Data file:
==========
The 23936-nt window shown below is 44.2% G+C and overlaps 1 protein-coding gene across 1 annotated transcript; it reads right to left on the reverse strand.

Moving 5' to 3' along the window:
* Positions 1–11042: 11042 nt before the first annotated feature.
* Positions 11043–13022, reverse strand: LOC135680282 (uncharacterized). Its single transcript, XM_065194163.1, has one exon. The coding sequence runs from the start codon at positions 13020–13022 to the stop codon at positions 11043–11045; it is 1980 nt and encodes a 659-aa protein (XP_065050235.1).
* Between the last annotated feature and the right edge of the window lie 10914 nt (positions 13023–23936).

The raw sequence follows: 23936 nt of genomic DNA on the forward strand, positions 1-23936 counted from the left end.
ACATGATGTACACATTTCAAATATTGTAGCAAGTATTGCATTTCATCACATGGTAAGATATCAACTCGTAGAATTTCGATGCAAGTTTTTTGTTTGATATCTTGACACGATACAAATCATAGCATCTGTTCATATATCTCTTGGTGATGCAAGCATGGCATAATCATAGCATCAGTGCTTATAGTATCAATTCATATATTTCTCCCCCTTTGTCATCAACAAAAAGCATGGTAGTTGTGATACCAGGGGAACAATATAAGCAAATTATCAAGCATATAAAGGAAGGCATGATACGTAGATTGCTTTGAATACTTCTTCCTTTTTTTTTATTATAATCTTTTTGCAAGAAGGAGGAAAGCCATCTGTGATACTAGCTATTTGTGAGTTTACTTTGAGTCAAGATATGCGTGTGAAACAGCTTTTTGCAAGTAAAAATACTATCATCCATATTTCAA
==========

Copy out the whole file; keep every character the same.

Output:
The 23936-nt window shown below is 44.2% G+C and overlaps 1 protein-coding gene across 1 annotated transcript; it reads right to left on the reverse strand.

Moving 5' to 3' along the window:
* Positions 1–11042: 11042 nt before the first annotated feature.
* Positions 11043–13022, reverse strand: LOC135680282 (uncharacterized). Its single transcript, XM_065194163.1, has one exon. The coding sequence runs from the start codon at positions 13020–13022 to the stop codon at positions 11043–11045; it is 1980 nt and encodes a 659-aa protein (XP_065050235.1).
* Between the last annotated feature and the right edge of the window lie 10914 nt (positions 13023–23936).

The raw sequence follows: 23936 nt of genomic DNA on the forward strand, positions 1-23936 counted from the left end.
ACATGATGTACACATTTCAAATATTGTAGCAAGTATTGCATTTCATCACATGGTAAGATATCAACTCGTAGAATTTCGATGCAAGTTTTTTGTTTGATATCTTGACACGATACAAATCATAGCATCTGTTCATATATCTCTTGGTGATGCAAGCATGGCATAATCATAGCATCAGTGCTTATAGTATCAATTCATATATTTCTCCCCCTTTGTCATCAACAAAAAGCATGGTAGTTGTGATACCAGGGGAACAATATAAGCAAATTATCAAGCATATAAAGGAAGGCATGATACGTAGATTGCTTTGAATACTTCTTCCTTTTTTTTTATTATAATCTTTTTGCAAGAAGGAGGAAAGCCATCTGTGATACTAGCTATTTGTGAGTTTACTTTGAGTCAAGATATGCGTGTGAAACAGCTTTTTGCAAGTAAAAATACTATCATCCATATTTCAA